I agree with you there. I imagine that Project Cars is an EXTREMELY niche title compared to the new Doom. If one wants to include a racing game, why not one of the Dirt Rally games?
    1817353 said:
    Never gona read tomshardware ever again.
    I'll watch out for your next comment. ;-)


    1279557 said:
    Yes indeed. I read elsewhere on DX12 benchmarks GTX 1060 does not cope well against rx480. Also, why not DOOM?
    Source please, Myrmidonas? Edit: I found one (over at what I personally consider to be a usually Nvidia biased site, no less!): http://www.hardocp.com/article/2016/07/19/nvidia_geforce_gtx_1060_founders_edition_review/4
  • rush21hit
    >advertised as 120watt max but gets 130+ under stressed.
    >no SLI bridge
    >$250 for 3gb and 300 for the 6.
    >not exactly better than RX480 or even the 980, more like comparable in performance
    >small OC headroom, well RX 480 OC headroom was near non-existent too.

    Any AIB's RX480 are much better value than this.
    *reads AIB's 1060, 480 still much better value

    ...realizes people would still buy this.
  • LORD_ORION
    Look at Ashes of the Singularity... this current gen of cards is terrible.
  • 17seconds
    A very good mid-range card that beats the RX480 in every metric possible: heat, noise, power consumption, features, and performance. If you can afford a few dollars more, it's worth the extra cost.
  • elbert
    Looks like from several reviews the GTX 1060 and RX480 are running about even. The GTX1060's max OC is 2~2.1Ghz but for an even test would require a custom RX480 which may release in the coming weeks. Big issue is no SLI vs the Rx480's know good crossfire results. The advantage the GTX 1060 has is lower stock power requirements.
  • bwcbwc
    Looks like I'll be waiting for the RX 480 4 GB edition around $200... I'm gaming at 1080p, and just about any of the new generation cards seem to be able to handle that with max details. a 3rd party GTX 1060 at $250 vs. an RX 480 8 GB at (about) the same price point is probably a winner for the 1440p crowd. But the $300 FE is obviously off the table, especially with the after-market 1070s already available for slightly more.
  • Vandenplas
    The RX 480 is destroying the GTX 1060 in Doom/Vulkan.

    A respectable 25% lead in 1080p and a hefty 32% lead in 1440p.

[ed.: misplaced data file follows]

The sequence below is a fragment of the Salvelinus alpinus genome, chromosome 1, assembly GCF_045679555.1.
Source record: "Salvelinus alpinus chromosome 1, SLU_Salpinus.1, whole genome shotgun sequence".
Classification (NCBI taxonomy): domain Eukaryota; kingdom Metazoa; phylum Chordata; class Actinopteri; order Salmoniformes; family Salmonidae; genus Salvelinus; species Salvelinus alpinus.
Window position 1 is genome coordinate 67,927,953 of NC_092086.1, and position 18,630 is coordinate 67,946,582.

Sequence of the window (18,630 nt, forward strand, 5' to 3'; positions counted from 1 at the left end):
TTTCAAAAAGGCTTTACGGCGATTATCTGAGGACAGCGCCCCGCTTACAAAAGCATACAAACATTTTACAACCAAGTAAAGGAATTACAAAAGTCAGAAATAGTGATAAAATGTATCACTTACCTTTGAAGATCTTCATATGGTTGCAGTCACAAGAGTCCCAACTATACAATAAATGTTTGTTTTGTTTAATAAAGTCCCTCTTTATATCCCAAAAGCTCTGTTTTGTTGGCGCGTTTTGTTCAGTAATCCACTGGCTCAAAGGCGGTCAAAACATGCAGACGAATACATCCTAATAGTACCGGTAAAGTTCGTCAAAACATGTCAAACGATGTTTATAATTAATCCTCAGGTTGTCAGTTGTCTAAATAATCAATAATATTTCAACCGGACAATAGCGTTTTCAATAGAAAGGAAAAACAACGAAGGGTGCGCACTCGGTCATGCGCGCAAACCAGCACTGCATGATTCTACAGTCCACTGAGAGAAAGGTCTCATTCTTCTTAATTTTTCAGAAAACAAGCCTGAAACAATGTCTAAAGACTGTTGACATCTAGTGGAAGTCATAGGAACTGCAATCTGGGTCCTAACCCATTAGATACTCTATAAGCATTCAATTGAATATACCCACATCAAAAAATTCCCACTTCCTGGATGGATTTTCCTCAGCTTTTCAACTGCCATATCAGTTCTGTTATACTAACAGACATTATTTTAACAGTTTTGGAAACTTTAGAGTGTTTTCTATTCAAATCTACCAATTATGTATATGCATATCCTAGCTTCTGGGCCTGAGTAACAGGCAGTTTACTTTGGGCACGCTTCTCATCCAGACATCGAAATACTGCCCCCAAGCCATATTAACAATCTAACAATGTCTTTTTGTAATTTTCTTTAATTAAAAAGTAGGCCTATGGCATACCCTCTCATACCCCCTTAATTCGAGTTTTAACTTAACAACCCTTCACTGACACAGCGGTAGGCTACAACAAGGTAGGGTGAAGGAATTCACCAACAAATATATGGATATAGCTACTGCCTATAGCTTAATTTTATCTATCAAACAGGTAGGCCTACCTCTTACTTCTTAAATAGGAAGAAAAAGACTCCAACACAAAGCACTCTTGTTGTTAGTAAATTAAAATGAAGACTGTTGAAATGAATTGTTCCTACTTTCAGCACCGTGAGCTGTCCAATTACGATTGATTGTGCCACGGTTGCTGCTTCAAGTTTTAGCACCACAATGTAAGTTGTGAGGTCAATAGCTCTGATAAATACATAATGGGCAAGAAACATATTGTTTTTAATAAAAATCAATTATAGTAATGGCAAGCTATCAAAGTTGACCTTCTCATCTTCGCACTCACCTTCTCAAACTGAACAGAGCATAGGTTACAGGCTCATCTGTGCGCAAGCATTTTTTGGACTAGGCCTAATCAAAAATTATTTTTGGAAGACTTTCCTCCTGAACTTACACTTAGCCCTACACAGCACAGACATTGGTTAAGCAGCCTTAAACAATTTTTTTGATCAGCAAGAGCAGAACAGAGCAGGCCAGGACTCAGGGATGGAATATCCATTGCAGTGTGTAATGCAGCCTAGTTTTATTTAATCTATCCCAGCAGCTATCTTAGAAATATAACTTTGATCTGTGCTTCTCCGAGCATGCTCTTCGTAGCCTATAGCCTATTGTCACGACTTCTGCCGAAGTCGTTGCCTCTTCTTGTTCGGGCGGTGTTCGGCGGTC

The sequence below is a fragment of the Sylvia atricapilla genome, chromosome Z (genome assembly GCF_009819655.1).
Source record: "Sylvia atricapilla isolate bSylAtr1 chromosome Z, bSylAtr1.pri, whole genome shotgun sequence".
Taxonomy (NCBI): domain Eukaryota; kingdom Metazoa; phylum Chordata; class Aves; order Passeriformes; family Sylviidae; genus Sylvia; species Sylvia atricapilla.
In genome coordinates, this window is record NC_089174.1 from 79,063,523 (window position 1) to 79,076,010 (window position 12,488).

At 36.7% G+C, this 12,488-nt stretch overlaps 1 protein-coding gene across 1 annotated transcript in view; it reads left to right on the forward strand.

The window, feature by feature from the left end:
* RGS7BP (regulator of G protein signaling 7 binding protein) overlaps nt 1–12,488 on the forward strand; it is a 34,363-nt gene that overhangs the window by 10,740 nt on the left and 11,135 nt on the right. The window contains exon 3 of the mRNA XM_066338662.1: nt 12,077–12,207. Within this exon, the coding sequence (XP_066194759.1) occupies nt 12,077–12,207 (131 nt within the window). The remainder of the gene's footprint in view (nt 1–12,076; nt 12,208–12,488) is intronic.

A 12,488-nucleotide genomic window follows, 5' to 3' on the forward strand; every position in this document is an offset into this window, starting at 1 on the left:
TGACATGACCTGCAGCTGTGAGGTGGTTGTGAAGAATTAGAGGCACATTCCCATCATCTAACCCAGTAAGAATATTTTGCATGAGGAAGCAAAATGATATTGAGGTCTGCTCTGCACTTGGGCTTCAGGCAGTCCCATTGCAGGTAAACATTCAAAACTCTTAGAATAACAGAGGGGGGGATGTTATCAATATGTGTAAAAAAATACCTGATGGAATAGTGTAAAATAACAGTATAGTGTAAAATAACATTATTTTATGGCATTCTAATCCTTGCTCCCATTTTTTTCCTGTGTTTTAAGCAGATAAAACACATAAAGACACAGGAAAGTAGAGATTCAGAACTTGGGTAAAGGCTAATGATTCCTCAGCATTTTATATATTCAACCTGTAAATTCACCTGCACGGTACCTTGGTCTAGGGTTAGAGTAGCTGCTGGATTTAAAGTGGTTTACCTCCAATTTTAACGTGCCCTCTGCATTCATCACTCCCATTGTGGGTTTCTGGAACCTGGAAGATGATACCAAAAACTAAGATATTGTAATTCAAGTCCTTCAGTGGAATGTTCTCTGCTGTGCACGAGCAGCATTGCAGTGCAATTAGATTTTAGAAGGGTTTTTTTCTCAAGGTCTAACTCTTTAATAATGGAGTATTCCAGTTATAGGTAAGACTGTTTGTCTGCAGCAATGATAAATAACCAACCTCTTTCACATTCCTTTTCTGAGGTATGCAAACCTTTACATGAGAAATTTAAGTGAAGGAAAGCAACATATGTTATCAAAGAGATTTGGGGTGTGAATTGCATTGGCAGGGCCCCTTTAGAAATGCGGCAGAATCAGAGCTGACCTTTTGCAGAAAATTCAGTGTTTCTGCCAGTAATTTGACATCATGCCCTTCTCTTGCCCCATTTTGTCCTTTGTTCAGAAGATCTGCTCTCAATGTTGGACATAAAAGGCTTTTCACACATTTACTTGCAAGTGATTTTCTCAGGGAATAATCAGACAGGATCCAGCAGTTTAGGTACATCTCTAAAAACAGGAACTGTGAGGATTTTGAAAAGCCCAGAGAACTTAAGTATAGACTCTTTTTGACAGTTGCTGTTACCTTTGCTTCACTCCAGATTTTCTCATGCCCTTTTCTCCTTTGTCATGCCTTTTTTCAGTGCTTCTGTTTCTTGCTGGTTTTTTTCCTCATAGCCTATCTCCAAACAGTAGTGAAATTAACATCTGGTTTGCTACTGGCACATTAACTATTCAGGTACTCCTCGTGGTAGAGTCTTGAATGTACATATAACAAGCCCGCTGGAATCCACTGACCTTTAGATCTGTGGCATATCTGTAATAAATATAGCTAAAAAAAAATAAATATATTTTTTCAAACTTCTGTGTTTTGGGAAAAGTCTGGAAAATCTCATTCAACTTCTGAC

Likely, the GTX 1060 won't match the performance of an RX 480 in Doom/Vulkan at stock clock, even if overclocked to 2+GHz.

    Also the RX 480 seems generally have some performance advantages in next-gen games and API combinations.

    http://www.hardocp.com/article/2016/07/19/nvidia_geforce_gtx_1060_founders_edition_review/4#.V448Ue2lilM
  • InvalidError
    2142646 said:
    What I understood from this review is either get 1070 or 1080 or RX 480... the 1060 is a waste of money and time since you cant SLI so what you will get will be fixed and to get better gaming you will need to replace the whole GPU to one of the 3 top.

    A pair of GTX1060 would set you back $500 or more. At that point, might as well go with a 1080 for $50-100 more and not have to worry about multi-GPU performance scaling and compatibility issues. If you drop the SLI motherboard, larger case, extra case cooling, etc., getting a single GTX1080 might be cheaper than getting a pair of GTX1060.
  • bwcbwc
    Derp...for some reason, I thought the 1070s were going around $350, not $450. Supply and demand at work...
  • n0ns3ns3
    134065 said:
    Nvidia drives unprecedented efficiency into the mainstream with its Pascal-based GeForce GTX 1060, but can it compete with AMD's $200 Radeon RX 480? Nvidia GeForce GTX 1060 6GB Review : Read more


    It is not supposed to compete with 200$ 4GB RX 480. For that we will have ~200$ 3GB pascal card whatever they will call it (1050, 1060 3GB).
    GTX 1060 6GB supposed to compete with 8GB RX 480 and it does the job for now.
    For me it looks like "RIP AMD"
  • NightHaveN
    No DX12 or Vulkan tests? Disappointing for not calling it what I really think.

    But IMO no matter if a mainstream product or not, a customer buys a computer part expecting not to expend on the same part again at least for 2 years. And the lack of benchmarks in the APIs of tomorrow is sad.
  • Bloob
    Looks like a great card, would have liked to see Doom (Vulkan) benchmark though. Thanks for the review.
  • jaber2
    I agree, their is no need for SLI for low end card, thou I am surprised that my GTX 970 had a lower score than the 1060, I definitely will be looking into upgrading soon
  • jairus24
    Most of the review I have read for the 1060 contains little to no Vulkan test, if this is going to be the future standard of graphics API along side DX12, then why not include it?